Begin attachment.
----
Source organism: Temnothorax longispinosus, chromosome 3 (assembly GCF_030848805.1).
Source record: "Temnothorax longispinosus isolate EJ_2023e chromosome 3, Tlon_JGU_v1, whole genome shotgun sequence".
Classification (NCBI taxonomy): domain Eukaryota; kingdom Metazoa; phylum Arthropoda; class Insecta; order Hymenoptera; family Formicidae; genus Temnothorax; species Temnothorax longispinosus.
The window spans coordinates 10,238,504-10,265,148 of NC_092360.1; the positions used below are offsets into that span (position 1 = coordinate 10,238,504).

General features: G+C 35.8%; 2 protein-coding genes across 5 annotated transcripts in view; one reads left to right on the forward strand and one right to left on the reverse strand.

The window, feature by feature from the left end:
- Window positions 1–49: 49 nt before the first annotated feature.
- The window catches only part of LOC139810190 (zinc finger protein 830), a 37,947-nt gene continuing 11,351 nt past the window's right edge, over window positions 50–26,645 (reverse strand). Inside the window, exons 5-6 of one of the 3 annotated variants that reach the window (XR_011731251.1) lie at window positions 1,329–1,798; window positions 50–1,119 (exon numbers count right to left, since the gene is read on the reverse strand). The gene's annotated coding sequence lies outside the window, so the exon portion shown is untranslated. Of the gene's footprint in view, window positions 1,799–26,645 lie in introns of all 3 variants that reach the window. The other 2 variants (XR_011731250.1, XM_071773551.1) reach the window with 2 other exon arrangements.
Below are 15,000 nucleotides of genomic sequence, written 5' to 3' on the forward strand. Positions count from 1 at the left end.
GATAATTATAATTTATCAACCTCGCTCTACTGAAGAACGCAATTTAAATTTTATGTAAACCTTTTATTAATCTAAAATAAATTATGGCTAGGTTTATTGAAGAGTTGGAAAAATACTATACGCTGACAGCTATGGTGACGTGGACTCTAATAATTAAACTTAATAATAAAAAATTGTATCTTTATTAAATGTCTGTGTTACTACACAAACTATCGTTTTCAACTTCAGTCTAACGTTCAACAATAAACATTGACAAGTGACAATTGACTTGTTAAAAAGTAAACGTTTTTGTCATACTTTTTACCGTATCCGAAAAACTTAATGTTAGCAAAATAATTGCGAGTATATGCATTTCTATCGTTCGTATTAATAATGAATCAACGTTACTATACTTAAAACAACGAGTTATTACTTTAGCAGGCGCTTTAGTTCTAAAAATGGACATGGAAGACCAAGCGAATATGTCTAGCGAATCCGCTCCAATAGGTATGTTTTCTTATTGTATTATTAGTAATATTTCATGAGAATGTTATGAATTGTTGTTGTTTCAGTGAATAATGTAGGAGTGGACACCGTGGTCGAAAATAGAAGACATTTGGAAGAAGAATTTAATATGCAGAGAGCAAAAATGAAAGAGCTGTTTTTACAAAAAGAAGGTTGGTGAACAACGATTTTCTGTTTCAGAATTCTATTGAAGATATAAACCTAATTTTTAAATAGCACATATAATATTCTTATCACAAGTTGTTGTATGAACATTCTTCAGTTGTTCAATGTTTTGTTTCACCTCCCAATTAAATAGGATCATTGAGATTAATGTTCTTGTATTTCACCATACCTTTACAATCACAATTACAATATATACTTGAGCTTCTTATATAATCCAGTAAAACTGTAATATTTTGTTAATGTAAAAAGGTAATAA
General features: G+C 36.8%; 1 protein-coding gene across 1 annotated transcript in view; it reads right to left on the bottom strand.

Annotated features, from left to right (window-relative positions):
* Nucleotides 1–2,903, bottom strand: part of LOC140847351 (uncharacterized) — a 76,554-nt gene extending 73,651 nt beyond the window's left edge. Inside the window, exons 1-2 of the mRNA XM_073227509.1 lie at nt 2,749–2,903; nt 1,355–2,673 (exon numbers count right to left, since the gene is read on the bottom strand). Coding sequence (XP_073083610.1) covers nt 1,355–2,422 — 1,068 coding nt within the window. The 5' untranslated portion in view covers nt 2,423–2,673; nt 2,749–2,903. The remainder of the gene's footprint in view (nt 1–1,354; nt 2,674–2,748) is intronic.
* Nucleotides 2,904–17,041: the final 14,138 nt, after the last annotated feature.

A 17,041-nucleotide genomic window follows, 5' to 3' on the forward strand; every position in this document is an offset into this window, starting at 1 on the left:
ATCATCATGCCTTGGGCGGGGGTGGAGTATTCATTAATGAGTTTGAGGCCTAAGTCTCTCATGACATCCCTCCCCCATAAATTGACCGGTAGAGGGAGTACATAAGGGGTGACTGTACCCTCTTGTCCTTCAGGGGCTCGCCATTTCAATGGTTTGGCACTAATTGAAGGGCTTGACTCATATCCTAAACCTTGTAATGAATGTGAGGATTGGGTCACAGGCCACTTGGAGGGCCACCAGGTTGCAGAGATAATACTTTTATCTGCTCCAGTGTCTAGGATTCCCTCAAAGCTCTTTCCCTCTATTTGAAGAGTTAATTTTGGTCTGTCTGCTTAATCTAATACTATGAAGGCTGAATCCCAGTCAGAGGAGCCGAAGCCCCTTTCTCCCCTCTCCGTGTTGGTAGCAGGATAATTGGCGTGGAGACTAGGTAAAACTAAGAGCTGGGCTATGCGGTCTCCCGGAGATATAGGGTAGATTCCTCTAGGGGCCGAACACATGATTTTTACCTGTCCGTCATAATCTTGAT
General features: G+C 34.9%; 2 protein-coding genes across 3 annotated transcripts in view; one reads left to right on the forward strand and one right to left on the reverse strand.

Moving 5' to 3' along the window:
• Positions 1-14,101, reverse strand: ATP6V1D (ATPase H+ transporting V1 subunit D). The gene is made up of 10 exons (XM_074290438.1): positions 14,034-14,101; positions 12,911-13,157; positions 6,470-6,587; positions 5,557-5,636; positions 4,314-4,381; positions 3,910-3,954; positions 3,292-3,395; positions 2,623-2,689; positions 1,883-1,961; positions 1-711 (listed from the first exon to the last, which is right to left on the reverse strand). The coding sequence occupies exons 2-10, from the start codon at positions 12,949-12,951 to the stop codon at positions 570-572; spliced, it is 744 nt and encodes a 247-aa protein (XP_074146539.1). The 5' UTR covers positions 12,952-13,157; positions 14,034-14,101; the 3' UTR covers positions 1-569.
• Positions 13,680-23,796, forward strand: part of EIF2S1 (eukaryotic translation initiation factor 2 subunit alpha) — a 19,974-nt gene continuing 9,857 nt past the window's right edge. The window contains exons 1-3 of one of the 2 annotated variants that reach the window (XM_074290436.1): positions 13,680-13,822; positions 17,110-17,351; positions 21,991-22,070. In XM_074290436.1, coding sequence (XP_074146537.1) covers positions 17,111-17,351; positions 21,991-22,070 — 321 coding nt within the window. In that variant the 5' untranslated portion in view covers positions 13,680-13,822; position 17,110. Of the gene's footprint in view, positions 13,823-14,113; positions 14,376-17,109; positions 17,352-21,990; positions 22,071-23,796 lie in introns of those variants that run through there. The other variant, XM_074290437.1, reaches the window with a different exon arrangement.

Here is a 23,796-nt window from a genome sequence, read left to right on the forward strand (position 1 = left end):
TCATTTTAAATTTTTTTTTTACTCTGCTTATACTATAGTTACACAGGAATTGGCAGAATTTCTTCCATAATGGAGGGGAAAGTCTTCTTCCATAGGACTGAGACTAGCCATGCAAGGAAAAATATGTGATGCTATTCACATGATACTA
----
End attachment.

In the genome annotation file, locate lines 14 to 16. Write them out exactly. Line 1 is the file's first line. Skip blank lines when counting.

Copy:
* Nucleotides 2,904–17,041: the final 14,138 nt, after the last annotated feature.

A 17,041-nucleotide genomic window follows, 5' to 3' on the forward strand; every position in this document is an offset into this window, starting at 1 on the left:
ATCATCATGCCTTGGGCGGGGGTGGAGTATTCATTAATGAGTTTGAGGCCTAAGTCTCTCATGACATCCCTCCCCCATAAATTGACCGGTAGAGGGAGTACATAAGGGGTGACTGTACCCTCTTGTCCTTCAGGGGCTCGCCATTTCAATGGTTTGGCACTAATTGAAGGGCTTGACTCATATCCTAAACCTTGTAATGAATGTGAGGATTGGGTCACAGGCCACTTGGAGGGCCACCAGGTTGCAGAGATAATACTTTTATCTGCTCCAGTGTCTAGGATTCCCTCAAAGCTCTTTCCCTCTATTTGAAGAGTTAATTTTGGTCTGTCTGCTTAATCTAATACTATGAAGGCTGAATCCCAGTCAGAGGAGCCGAAGCCCCTTTCTCCCCTCTCCGTGTTGGTAGCAGGATAATTGGCGTGGAGACTAGGTAAAACTAAGAGCTGGGCTATGCGGTCTCCCGGAGATATAGGGTAGATTCCTCTAGGGGCCGAACACATGATTTTTACCTGTCCGTCATAATCTTGAT